As we all know, this year asks teams to scale to heights that(I think), have rarely been seen before. That means one thing, way more tipping. In particular, I’m searching for advice from people who’ve built an elevator lift this year. Does the weight of several cubes in what ever intake you have offset the results of the lift structure placed near the aft of the robot?
We started off this year building a 5 stage elevator lift to reach the high goals. It worked fine with no load(cubes). As soon as you added a cube or 2, the lift leaned forward from the weight of the cube, and the linear slides bound up, going up and down. We resolved the lean by pitching it backwards to compensate for the load. We tried to resolve the binding issue by removing 1 stage of the lift, but it remained. It wasn’t till we removed 2 of the stages that it worked reliably. Unfortunately it wasn’t tall enough at this point, so we went completely in another direction.
Tipping was never an issue at any point, even at 5 stages. We attended a tournament this weekend several elevators were competing and never saw any of them tip.
Tipping in the past has occurred so frequently because most designs used non-linear lifts: 4-bars, 6-bars, etc. These type of lifts would move the center of gravity forward and then backward as the robot raises its arms. Because the process of building a skyrise encourages the use of linear lifts, there won’t be very many tall non-linear lifts. Also, there are no field elements for robots to drive under and run the top of their robot into while lifted up. Robot interaction will also be limited in comparison to other years. I predict that the main reasons for tipping this year will by poorly built lifts and accelerating to quickly while fully extended. It seems as though Vex is trying to make the game safer for robots while still providing a difficult challenge.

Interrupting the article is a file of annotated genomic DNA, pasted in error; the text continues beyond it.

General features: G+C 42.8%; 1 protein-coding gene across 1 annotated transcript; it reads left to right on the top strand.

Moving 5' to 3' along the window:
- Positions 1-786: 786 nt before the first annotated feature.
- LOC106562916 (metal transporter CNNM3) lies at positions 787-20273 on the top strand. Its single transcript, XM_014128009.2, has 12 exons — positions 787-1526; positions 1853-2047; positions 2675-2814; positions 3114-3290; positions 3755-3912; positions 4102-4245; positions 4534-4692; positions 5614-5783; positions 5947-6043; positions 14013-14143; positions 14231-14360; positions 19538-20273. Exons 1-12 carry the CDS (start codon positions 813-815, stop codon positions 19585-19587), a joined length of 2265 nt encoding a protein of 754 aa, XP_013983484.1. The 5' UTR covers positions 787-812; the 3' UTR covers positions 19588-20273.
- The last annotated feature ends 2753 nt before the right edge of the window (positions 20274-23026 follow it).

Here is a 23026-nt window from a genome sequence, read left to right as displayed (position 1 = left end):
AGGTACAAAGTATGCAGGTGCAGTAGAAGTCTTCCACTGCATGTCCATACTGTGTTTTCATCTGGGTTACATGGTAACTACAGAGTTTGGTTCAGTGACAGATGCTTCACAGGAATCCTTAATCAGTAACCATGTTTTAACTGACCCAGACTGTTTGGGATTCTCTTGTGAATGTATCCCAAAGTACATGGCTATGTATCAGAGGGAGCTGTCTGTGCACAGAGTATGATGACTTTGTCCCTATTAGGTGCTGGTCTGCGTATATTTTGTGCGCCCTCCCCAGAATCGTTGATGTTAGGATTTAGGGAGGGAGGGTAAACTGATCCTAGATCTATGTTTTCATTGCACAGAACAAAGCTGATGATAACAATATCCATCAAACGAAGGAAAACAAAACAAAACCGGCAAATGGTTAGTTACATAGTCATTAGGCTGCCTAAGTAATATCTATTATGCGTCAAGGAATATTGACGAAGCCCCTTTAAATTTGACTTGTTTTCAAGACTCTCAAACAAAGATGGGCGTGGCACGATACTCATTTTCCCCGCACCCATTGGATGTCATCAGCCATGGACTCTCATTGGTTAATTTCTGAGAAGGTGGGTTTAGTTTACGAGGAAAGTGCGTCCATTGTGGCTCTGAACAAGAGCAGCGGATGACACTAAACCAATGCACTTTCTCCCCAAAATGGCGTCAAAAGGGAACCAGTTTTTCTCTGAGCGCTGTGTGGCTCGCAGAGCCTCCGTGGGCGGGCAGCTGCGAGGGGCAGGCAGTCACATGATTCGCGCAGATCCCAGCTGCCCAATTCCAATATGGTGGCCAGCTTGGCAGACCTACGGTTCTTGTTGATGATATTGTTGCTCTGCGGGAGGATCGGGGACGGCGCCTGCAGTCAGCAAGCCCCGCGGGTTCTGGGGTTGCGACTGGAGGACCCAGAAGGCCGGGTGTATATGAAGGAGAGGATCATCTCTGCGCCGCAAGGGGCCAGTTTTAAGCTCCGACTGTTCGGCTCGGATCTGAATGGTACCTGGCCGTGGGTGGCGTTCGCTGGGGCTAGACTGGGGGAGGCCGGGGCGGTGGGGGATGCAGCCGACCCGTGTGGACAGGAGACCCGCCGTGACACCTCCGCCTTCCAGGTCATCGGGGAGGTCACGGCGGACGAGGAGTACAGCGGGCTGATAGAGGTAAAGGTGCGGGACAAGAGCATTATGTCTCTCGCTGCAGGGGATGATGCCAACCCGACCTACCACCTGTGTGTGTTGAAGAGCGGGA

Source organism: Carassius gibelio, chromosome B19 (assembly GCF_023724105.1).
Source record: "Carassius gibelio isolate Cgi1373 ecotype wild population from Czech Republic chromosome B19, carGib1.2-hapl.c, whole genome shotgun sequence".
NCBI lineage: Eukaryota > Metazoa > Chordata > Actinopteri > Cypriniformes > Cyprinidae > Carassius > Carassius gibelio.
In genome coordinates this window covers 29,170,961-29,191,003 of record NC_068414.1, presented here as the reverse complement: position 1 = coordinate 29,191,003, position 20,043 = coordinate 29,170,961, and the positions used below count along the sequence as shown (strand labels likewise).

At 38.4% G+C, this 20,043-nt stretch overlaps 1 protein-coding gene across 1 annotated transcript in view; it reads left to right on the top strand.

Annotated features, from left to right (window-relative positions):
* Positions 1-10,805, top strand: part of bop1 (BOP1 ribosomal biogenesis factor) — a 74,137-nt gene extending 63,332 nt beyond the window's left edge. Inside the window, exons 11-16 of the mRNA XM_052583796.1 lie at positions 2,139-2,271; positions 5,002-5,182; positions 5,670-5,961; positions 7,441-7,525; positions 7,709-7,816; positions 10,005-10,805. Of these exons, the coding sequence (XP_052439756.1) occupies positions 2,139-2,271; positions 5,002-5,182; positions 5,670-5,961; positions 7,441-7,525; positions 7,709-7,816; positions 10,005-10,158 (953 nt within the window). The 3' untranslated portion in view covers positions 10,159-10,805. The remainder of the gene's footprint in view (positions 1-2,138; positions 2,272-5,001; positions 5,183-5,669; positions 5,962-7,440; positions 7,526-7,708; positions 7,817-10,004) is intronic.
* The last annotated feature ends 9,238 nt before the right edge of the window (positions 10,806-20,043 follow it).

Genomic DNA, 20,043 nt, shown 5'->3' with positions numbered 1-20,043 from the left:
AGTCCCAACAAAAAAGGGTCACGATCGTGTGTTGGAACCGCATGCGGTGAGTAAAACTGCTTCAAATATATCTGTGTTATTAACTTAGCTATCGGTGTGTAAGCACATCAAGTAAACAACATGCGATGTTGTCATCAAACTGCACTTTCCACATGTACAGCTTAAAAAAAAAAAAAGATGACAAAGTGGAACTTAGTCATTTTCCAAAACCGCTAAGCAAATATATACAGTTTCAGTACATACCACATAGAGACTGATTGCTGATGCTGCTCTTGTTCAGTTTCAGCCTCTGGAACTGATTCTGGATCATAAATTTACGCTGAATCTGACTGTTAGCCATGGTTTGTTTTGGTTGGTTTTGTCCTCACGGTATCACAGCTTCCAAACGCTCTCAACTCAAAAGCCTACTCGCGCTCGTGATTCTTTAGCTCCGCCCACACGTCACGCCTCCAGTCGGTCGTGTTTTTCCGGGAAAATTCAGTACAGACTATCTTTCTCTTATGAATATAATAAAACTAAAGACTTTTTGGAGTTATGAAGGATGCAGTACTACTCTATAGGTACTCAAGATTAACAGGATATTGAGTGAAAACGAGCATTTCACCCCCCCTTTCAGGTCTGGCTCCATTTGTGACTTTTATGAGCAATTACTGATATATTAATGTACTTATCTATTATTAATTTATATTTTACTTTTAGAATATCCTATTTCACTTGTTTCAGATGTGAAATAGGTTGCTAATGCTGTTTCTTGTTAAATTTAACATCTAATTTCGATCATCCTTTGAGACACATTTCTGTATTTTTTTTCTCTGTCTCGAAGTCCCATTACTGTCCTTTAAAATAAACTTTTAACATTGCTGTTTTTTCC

The one instance that I encountered a situation where our elevator lift tipped over was during a Sack Attack match against one of the top tier teams in Indiana. Our trough had just been filled and I lowered our intake onto the trough to try and protect it, however the other alliance wanted to de-score. As he pushed against the top half of my scoring mechanism, I made the foolish mistake of trying to drive forward and stay on top of the trough. In the end, his robot was stronger and was able to push our robot over onto its back. The reason it fell over was due to his pushing on the top part of the scoring mechanism and my driving into his robot. This was the only time our robot ever tipped at all, aside from that it never came close to tipping. With this years game being very “No Touchy”, I don’t think that tipping will be a big problem for elevator lifts this year, however it is very helpful to mount the base of the lift in the center of the chassis in order to try and get the weight centered in the center of the robot. I also recommend trying to get the base of the chassis as close to the ground as possible. This will put your center of gravity closer to the ground, plus, you don’t have to worry about a bump or running over any scoring objects this year.
Our three stage 56 inch scissor lift seems to handle tipping fine. We only tipped once at the end of match, due to our driver’s mistake. Without the interaction of another robot, we rarely tipped when scoring on goals and our driver is improving a lot more. I guess that taller scissors are a lot more unstable.
The last time we built an elevator was sack attack, and the tipping we experienced was because our intake forced us to mount near the rear. We might have to face that this year as well, depending on the shear size of the intake. Thank you for your input. About lifts not reaching their optimal height, could you expand as to why?
What do you mean by not reaching optimal height, there has to be some overlap of the linear slides so that the lift doesn’t take itself apart while trying to expand. It is also that there will be some give in the linear slide pairs if you mount them back to back. If they are mounted on the sides of each stage, there will be minimal flex forward, making it easier to reach optimal height. Is that what you were asking about?
No, I meant complications to not being to reach the 63’’+ height required to place cubes at the top of a fully built skyrise. There may be things such as friction in the slides, too much lean, or simply not going up at all with 4 plus levels.
I know that the more stages you add, the harder it can be to keep stable and lift The weight of all of you stages. However It is possible to reach the top of the skyrise (or at least get very close). If you can prevent the lean, you shouldn’t have any trouble using a lift that has 5 or 6 stages. It’s just a matter of building it, and then immensely tweaking it.